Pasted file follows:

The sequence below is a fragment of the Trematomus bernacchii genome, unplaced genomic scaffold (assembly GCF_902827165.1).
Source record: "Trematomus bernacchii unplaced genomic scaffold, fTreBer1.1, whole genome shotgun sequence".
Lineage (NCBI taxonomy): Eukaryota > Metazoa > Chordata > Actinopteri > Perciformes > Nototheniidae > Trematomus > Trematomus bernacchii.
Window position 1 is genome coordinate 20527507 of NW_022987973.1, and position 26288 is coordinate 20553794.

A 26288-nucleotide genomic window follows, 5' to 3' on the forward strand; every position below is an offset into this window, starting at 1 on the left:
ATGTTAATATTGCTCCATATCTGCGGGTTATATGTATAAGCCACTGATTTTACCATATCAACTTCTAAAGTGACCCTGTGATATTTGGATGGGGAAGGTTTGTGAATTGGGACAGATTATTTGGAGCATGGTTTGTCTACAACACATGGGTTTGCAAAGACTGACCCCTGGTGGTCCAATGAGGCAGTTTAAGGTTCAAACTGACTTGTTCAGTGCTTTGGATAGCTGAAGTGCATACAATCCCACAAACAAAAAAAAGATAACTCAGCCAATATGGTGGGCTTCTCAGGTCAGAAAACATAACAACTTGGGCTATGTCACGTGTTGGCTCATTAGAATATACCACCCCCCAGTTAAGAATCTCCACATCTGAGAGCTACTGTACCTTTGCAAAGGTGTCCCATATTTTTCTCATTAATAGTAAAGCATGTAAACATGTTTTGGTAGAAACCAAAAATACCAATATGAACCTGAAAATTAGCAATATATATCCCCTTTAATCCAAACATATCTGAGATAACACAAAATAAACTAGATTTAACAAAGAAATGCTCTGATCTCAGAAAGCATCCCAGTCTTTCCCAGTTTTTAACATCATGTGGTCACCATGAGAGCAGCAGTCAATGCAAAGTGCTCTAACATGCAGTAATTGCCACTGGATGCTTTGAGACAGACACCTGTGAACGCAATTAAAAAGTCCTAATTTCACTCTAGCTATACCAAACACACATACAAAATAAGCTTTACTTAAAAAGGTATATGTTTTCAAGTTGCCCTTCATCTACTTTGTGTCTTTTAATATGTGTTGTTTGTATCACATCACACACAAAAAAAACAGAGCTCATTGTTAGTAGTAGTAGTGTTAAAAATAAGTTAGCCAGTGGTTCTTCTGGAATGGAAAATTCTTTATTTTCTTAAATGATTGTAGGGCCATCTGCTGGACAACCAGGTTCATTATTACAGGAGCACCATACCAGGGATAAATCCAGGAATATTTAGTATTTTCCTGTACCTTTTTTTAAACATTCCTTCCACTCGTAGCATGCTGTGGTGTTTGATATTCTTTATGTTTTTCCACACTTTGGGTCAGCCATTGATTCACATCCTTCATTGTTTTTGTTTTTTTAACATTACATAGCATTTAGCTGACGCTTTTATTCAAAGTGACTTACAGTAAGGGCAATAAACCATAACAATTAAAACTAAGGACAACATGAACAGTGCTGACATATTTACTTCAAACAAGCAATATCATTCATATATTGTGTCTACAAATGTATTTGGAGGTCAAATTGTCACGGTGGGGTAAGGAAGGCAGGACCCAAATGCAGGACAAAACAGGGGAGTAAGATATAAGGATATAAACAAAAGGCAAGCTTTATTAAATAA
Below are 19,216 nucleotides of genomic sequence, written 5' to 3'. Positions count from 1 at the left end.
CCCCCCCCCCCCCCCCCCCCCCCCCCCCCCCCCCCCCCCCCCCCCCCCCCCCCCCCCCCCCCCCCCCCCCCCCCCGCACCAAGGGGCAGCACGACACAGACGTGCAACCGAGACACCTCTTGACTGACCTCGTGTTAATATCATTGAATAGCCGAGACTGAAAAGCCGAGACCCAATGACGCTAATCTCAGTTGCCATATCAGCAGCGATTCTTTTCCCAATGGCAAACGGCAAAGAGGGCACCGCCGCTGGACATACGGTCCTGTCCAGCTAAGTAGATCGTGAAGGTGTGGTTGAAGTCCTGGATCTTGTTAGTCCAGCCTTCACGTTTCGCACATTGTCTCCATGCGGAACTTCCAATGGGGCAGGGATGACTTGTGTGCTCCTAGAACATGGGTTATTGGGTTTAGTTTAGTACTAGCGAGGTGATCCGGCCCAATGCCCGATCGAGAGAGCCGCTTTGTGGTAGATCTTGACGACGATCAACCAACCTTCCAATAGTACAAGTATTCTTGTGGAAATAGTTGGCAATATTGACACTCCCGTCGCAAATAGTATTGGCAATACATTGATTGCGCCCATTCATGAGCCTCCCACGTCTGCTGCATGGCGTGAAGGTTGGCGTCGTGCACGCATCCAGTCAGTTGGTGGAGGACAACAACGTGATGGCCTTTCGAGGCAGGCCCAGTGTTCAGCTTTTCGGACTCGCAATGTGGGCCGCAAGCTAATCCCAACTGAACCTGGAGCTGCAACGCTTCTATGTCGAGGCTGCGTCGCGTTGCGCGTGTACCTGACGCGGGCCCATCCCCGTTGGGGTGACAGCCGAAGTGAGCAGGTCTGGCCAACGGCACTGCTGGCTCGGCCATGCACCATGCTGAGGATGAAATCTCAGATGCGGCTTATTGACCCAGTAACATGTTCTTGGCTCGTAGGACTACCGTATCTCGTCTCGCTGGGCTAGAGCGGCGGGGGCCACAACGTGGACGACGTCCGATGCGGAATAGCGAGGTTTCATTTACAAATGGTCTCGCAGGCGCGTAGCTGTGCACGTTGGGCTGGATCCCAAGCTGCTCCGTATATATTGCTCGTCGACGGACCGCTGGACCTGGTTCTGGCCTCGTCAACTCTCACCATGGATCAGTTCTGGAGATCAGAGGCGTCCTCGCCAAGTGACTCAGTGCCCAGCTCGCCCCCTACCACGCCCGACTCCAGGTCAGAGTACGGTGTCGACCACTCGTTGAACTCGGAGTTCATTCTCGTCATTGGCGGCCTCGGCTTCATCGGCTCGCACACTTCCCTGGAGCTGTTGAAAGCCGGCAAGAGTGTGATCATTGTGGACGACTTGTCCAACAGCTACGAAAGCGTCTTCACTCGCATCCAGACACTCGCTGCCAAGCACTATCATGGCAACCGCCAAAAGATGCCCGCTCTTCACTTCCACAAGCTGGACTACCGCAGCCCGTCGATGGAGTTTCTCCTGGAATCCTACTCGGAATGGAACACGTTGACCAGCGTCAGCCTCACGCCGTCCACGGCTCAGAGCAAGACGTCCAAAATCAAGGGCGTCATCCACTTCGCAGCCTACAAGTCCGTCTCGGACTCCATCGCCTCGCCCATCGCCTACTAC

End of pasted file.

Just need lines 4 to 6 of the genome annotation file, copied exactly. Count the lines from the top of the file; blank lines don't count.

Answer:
Window position 1 is genome coordinate 20527507 of NW_022987973.1, and position 26288 is coordinate 20553794.

A 26288-nucleotide genomic window follows, 5' to 3' on the forward strand; every position below is an offset into this window, starting at 1 on the left:
ATGTTAATATTGCTCCATATCTGCGGGTTATATGTATAAGCCACTGATTTTACCATATCAACTTCTAAAGTGACCCTGTGATATTTGGATGGGGAAGGTTTGTGAATTGGGACAGATTATTTGGAGCATGGTTTGTCTACAACACATGGGTTTGCAAAGACTGACCCCTGGTGGTCCAATGAGGCAGTTTAAGGTTCAAACTGACTTGTTCAGTGCTTTGGATAGCTGAAGTGCATACAATCCCACAAACAAAAAAAAGATAACTCAGCCAATATGGTGGGCTTCTCAGGTCAGAAAACATAACAACTTGGGCTATGTCACGTGTTGGCTCATTAGAATATACCACCCCCCAGTTAAGAATCTCCACATCTGAGAGCTACTGTACCTTTGCAAAGGTGTCCCATATTTTTCTCATTAATAGTAAAGCATGTAAACATGTTTTGGTAGAAACCAAAAATACCAATATGAACCTGAAAATTAGCAATATATATCCCCTTTAATCCAAACATATCTGAGATAACACAAAATAAACTAGATTTAACAAAGAAATGCTCTGATCTCAGAAAGCATCCCAGTCTTTCCCAGTTTTTAACATCATGTGGTCACCATGAGAGCAGCAGTCAATGCAAAGTGCTCTAACATGCAGTAATTGCCACTGGATGCTTTGAGACAGACACCTGTGAACGCAATTAAAAAGTCCTAATTTCACTCTAGCTATACCAAACACACATACAAAATAAGCTTTACTTAAAAAGGTATATGTTTTCAAGTTGCCCTTCATCTACTTTGTGTCTTTTAATATGTGTTGTTTGTATCACATCACACACAAAAAAAACAGAGCTCATTGTTAGTAGTAGTAGTGTTAAAAATAAGTTAGCCAGTGGTTCTTCTGGAATGGAAAATTCTTTATTTTCTTAAATGATTGTAGGGCCATCTGCTGGACAACCAGGTTCATTATTACAGGAGCACCATACCAGGGATAAATCCAGGAATATTTAGTATTTTCCTGTACCTTTTTTTAAACATTCCTTCCACTCGTAGCATGCTGTGGTGTTTGATATTCTTTATGTTTTTCCACACTTTGGGTCAGCCATTGATTCACATCCTTCATTGTTTTTGTTTTTTTAACATTACATAGCATTTAGCTGACGCTTTTATTCAAAGTGACTTACAGTAAGGGCAATAAACCATAACAATTAAAACTAAGGACAACATGAACAGTGCTGACATATTTACTTCAAACAAGCAATATCATTCATATATTGTGTCTACAAATGTATTTGGAGGTCAAATTGTCACGGTGGGGTAAGGAAGGCAGGACCCAAATGCAGGACAAAACAGGGGAGTAAGATATAAGGATATAAACAAAAGGCAAGCTTTATTAAATAA